Since the electrification of Bangalore (the first city in India to be electrified) in 1906, India’s power sector has experienced tremendous growth and change, but also has been faced with challenges. Today, 78 million rural households do not have electricity and nearly 40 percent of Indians still rely on kerosene lamps for light. Yet India is on the move with more than 10.4 percent growth last year. As India quickly moves into the ranks of “developed countries” an electric power sector that is efficient and effective is imperative if the country is to sustain its upward trajectory. However, many utilities are unreliable suppliers and financially unsustainable. A modern and financially viable competitive electric power industry is essential to attract foreign direct investment.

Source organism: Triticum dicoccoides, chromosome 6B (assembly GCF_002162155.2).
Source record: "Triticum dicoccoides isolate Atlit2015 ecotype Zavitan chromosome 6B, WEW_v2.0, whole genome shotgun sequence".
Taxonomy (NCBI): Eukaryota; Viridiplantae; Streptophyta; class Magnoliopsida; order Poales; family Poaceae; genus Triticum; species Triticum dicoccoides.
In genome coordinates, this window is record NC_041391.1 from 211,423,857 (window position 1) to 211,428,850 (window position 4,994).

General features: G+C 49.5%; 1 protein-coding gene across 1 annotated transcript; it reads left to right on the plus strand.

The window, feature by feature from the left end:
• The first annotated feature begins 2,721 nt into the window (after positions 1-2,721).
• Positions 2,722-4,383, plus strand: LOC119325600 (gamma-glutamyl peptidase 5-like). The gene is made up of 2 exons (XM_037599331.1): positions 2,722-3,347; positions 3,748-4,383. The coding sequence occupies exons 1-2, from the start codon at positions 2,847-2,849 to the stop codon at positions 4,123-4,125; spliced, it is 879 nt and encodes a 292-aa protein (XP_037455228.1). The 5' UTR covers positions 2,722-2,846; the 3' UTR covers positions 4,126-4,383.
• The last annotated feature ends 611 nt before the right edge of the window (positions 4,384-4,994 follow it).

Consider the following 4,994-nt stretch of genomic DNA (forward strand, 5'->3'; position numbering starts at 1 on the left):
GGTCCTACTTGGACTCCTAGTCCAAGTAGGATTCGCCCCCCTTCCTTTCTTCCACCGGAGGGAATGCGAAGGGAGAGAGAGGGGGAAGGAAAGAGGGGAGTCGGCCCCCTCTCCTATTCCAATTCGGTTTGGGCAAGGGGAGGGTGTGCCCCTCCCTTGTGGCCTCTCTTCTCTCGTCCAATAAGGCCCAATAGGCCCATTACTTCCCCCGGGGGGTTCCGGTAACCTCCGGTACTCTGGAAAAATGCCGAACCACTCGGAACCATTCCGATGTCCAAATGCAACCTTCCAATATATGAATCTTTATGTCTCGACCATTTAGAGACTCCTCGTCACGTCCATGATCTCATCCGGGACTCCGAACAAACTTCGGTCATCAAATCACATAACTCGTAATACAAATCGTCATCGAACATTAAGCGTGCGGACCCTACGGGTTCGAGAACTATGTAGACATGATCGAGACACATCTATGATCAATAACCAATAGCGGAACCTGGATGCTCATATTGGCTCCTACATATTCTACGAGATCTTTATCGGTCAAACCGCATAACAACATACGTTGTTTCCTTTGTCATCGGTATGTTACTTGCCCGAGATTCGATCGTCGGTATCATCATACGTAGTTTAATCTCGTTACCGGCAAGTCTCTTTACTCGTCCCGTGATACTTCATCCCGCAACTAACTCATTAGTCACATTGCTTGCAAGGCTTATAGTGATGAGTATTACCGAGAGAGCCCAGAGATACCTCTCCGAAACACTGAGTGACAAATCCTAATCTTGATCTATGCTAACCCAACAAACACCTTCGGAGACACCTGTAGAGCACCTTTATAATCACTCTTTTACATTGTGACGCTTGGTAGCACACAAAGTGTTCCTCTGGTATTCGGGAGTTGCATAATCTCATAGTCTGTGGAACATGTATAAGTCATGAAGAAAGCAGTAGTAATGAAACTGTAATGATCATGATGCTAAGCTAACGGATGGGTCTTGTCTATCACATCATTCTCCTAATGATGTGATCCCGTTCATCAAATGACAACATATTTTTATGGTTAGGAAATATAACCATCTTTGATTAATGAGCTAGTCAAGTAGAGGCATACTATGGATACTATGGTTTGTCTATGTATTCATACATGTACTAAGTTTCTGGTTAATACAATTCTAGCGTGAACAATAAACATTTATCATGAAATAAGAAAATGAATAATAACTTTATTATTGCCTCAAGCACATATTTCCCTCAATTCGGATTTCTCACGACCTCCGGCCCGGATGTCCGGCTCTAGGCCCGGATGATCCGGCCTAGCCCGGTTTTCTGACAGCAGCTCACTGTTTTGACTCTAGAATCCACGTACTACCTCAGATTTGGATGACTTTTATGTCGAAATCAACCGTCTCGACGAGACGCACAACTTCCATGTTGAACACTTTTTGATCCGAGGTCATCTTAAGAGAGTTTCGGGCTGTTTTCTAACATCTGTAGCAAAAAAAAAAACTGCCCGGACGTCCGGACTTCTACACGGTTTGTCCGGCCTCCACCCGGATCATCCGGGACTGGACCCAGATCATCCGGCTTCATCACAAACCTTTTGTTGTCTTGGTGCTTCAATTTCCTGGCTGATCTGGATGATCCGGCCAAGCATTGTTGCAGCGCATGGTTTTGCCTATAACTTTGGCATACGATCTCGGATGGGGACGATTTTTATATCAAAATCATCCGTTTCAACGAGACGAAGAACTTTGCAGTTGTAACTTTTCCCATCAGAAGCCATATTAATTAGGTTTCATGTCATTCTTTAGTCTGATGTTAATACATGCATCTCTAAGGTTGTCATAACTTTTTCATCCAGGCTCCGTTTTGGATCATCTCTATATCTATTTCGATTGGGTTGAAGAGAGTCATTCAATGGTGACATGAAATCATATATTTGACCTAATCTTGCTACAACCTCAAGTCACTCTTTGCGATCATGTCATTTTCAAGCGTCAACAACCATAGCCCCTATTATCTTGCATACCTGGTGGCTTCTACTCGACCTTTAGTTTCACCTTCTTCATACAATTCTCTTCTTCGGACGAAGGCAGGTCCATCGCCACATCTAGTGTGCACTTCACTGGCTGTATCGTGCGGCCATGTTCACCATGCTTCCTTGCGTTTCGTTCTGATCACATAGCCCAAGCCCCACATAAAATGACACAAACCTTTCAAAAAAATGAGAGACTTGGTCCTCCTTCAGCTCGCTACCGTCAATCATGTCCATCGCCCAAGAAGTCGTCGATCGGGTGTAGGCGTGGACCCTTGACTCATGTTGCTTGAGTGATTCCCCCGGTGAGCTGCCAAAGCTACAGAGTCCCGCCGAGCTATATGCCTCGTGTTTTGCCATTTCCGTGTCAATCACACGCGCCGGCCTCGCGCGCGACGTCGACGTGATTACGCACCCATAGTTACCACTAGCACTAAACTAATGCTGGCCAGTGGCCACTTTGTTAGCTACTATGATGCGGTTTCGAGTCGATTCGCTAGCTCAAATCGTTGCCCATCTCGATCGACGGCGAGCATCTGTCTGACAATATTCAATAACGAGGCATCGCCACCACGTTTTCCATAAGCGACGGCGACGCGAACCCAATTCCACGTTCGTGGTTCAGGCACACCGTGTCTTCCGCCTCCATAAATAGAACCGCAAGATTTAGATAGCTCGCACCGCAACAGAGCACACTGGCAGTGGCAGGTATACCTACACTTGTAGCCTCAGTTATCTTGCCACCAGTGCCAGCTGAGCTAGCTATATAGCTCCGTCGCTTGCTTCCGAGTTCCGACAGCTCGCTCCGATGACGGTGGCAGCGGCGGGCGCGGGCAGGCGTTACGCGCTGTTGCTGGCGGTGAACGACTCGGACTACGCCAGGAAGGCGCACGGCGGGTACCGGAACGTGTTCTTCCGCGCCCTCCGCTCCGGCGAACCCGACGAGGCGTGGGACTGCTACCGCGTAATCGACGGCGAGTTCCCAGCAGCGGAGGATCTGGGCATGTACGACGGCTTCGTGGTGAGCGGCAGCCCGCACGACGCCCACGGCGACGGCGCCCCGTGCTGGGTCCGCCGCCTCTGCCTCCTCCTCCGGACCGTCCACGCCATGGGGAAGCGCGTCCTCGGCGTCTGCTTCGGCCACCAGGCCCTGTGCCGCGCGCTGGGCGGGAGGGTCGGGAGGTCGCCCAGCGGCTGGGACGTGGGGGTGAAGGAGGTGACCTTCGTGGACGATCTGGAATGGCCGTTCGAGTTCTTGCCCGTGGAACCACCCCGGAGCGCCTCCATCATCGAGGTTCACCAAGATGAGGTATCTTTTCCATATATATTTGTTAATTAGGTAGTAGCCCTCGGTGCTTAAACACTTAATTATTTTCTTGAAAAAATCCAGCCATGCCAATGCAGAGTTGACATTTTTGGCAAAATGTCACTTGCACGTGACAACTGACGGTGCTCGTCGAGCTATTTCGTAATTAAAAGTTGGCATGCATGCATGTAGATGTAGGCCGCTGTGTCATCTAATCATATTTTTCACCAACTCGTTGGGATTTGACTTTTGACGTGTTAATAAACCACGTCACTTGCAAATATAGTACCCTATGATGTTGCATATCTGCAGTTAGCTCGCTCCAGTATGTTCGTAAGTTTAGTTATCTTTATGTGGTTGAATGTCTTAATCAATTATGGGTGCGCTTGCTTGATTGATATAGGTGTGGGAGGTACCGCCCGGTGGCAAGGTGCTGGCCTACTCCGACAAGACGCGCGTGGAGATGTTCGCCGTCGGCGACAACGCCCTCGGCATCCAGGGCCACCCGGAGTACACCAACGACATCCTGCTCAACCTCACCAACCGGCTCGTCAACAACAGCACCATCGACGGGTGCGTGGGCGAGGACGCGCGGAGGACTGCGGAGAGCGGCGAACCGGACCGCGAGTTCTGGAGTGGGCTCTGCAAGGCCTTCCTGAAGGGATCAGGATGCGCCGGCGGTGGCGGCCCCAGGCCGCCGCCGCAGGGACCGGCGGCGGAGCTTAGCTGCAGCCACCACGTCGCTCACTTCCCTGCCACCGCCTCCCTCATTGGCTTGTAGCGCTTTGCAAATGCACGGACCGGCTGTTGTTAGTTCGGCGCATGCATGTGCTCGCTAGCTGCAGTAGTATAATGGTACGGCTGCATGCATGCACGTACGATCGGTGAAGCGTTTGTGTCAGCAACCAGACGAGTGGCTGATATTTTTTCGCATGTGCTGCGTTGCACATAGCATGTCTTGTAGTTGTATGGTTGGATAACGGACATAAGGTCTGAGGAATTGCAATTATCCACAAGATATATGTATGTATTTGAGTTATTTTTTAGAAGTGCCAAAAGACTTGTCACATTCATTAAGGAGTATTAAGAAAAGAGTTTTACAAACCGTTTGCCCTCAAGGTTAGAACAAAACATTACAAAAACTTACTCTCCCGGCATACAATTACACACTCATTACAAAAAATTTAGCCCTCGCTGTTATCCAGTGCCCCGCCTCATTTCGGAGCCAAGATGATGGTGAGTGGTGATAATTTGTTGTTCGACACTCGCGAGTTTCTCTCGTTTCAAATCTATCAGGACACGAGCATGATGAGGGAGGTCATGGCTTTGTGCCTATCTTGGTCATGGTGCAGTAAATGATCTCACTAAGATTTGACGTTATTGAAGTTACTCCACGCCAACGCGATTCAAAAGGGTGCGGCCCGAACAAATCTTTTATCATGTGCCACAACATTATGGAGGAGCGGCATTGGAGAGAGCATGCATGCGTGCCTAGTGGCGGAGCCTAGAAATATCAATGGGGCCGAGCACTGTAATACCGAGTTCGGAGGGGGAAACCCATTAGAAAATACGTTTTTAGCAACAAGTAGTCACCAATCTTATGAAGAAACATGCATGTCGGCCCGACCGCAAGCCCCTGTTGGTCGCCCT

Against this background, the United States Agency for International Development (USAID) launched the Distribution Reform, Upgrade and Management (DRUM) program in 2004. The program sought to: